Former Ireland head coach Philip Doyle believes it is time for the women's team to fight back against the appointment of a part-time head coach on a six-month contract.

The IRFU Tuesday posted the job vacancy, with criticism aimed at the governing body for downgrading the post. Tom Tierney was previously employed on a full-time basis, on a three-year contract.

The IRFU said the decision to return the role to a part-time basis followed feedback from coaches they had spoken with, and a further decision on the nature of this role would be completed post the 2018 Six Nations.

Doyle told RTÉ’s Drivetime: "It’s very concerning to see that they have gone from a three-year full-time contract to a part-time contract. It’s very worrying.

"I’d love to see the IRFU once and for all state what their long-term plan is for the women’s game, from underage representative to the AIL and inter-provincial. Where are we going with this? It is a full-time job.

"When I was doing it at the end, it was a full-time job for me. I was holding down my own job at the same time which was incredibly hard thing to do. It can’t be done, not in this day and age and not to the level that the ladies need to have in order to go forward."

Doyle stated his belief that taking a short-term approach was not the correct one and that now is the time to start building for the 2021 World Cup. He also added he is not interested in the position himself.

"I think there are plenty candidates out there either in Ireland or abroad who would gladly take up a position for a World Cup cycle in my opinion.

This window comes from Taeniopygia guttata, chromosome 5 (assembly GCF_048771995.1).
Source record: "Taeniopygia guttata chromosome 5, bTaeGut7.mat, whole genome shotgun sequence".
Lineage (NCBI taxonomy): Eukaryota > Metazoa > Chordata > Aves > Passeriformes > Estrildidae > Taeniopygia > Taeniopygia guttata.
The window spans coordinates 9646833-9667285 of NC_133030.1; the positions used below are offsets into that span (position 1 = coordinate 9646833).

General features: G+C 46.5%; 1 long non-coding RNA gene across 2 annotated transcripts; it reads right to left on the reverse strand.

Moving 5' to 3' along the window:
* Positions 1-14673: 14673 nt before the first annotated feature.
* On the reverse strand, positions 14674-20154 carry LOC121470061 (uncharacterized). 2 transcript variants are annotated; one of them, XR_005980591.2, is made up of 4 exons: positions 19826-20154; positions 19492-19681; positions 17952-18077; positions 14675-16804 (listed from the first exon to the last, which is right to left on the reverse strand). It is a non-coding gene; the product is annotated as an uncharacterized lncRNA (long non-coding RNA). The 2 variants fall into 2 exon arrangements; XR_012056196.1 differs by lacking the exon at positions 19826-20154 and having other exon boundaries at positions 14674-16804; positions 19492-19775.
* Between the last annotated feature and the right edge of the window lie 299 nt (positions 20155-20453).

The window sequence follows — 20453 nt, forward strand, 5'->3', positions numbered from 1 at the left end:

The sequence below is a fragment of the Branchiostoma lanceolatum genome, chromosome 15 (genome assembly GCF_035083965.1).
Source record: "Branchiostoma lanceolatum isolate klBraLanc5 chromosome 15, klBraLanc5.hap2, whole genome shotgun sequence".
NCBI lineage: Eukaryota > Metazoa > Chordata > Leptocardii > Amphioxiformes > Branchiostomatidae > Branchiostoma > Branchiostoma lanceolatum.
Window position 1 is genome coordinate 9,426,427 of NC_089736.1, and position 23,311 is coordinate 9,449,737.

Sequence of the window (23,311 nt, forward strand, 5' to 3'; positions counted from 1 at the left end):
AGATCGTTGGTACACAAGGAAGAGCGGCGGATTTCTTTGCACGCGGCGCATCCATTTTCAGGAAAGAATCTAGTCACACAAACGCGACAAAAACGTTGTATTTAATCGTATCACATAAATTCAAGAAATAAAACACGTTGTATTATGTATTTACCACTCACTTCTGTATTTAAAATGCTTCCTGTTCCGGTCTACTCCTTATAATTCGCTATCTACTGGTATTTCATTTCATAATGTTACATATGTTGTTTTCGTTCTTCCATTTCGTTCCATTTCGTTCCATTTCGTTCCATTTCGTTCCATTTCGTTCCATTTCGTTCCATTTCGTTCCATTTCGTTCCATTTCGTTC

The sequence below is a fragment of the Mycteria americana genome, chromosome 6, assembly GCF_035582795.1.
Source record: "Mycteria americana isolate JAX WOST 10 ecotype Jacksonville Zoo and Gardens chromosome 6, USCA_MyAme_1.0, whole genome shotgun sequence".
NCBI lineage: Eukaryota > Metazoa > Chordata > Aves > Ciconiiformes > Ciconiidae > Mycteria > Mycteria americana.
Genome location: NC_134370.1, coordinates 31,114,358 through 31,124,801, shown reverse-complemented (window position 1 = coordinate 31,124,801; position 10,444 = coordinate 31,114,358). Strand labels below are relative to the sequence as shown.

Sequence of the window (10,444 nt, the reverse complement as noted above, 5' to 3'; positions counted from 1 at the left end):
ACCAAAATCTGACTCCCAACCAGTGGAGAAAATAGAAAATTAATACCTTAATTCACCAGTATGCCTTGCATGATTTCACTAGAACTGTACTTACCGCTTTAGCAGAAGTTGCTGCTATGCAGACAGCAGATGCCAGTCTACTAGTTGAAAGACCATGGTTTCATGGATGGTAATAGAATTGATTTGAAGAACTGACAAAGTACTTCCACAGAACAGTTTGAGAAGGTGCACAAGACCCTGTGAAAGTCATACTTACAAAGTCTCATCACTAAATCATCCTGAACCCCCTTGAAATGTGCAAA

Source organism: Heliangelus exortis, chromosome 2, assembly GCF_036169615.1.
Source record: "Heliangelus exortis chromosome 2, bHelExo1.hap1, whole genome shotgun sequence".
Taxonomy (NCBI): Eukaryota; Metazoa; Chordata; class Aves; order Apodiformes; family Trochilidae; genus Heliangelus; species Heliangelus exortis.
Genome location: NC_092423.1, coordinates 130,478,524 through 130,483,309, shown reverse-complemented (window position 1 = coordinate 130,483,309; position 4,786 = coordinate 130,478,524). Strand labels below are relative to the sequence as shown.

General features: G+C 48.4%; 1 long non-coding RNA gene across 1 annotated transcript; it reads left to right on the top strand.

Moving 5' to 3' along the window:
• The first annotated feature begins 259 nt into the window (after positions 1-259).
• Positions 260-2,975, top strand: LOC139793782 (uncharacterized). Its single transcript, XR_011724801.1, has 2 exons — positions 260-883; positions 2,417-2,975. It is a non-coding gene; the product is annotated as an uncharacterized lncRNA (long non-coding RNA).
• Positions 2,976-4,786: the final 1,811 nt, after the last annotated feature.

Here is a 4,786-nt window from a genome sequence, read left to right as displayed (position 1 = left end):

"We’ve gone back badly in the world rankings. World Cups come around every four years but in rugby years four years is a very short timeframe.

"The [head coach] has to be in that position surely for the full four-year period and not just six months. I just don’t understand where they are going with the XVs.

"We have just come out of our own home World Cup which to be very fair was very well run from a logistical point of view. There was a lot of money put in behind it and it was very successful from a punter’s point of view.

"But not from a rugby point of view. For me, yes, where is this money? Is it fairly distributed? I don’t know. It certainly doesn’t look like it."

Jenny Murphy has already slammed the decision, saying it was "a kick in the teeth for players" and that "so much progress had been made by other nations and we take five steps backwards",

Doyle feels other players should come together and demand a bigger investment in the women’s game.

When pressed, he said: "It really is [time for that]. It’s their decision but they have to stop leaving it for everyone else to step up.

"It’s their decision but there comes a time in my point of view where enough is enough. And enough is enough."